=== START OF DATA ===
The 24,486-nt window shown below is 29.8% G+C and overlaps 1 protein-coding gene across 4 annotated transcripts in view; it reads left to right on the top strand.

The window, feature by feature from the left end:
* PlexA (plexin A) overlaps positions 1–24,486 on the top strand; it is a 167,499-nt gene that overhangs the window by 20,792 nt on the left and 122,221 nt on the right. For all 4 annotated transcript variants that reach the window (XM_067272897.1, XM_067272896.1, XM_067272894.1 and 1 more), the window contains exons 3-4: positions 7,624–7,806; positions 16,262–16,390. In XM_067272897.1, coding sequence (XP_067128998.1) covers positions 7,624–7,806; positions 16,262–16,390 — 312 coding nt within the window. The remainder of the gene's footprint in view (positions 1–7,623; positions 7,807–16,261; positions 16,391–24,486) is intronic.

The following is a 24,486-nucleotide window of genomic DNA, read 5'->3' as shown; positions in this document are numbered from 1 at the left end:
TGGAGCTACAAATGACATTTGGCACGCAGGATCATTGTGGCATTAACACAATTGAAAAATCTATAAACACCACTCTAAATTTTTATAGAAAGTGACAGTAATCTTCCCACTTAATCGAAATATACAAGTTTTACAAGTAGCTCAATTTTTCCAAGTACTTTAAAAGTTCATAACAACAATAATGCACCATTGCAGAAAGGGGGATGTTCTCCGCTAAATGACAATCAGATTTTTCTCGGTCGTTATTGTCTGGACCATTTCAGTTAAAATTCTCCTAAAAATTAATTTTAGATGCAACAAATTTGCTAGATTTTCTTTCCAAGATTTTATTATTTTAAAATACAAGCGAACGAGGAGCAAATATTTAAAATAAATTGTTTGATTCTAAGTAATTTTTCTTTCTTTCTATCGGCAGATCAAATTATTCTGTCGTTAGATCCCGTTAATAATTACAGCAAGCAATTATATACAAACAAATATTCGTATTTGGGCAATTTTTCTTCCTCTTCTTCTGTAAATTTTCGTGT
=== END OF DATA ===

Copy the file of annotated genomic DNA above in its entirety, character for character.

The 24,486-nt window shown below is 29.8% G+C and overlaps 1 protein-coding gene across 4 annotated transcripts in view; it reads left to right on the top strand.

The window, feature by feature from the left end:
* PlexA (plexin A) overlaps positions 1–24,486 on the top strand; it is a 167,499-nt gene that overhangs the window by 20,792 nt on the left and 122,221 nt on the right. For all 4 annotated transcript variants that reach the window (XM_067272897.1, XM_067272896.1, XM_067272894.1 and 1 more), the window contains exons 3-4: positions 7,624–7,806; positions 16,262–16,390. In XM_067272897.1, coding sequence (XP_067128998.1) covers positions 7,624–7,806; positions 16,262–16,390 — 312 coding nt within the window. The remainder of the gene's footprint in view (positions 1–7,623; positions 7,807–16,261; positions 16,391–24,486) is intronic.

The following is a 24,486-nucleotide window of genomic DNA, read 5'->3' as shown; positions in this document are numbered from 1 at the left end:
TGGAGCTACAAATGACATTTGGCACGCAGGATCATTGTGGCATTAACACAATTGAAAAATCTATAAACACCACTCTAAATTTTTATAGAAAGTGACAGTAATCTTCCCACTTAATCGAAATATACAAGTTTTACAAGTAGCTCAATTTTTCCAAGTACTTTAAAAGTTCATAACAACAATAATGCACCATTGCAGAAAGGGGGATGTTCTCCGCTAAATGACAATCAGATTTTTCTCGGTCGTTATTGTCTGGACCATTTCAGTTAAAATTCTCCTAAAAATTAATTTTAGATGCAACAAATTTGCTAGATTTTCTTTCCAAGATTTTATTATTTTAAAATACAAGCGAACGAGGAGCAAATATTTAAAATAAATTGTTTGATTCTAAGTAATTTTTCTTTCTTTCTATCGGCAGATCAAATTATTCTGTCGTTAGATCCCGTTAATAATTACAGCAAGCAATTATATACAAACAAATATTCGTATTTGGGCAATTTTTCTTCCTCTTCTTCTGTAAATTTTCGTGT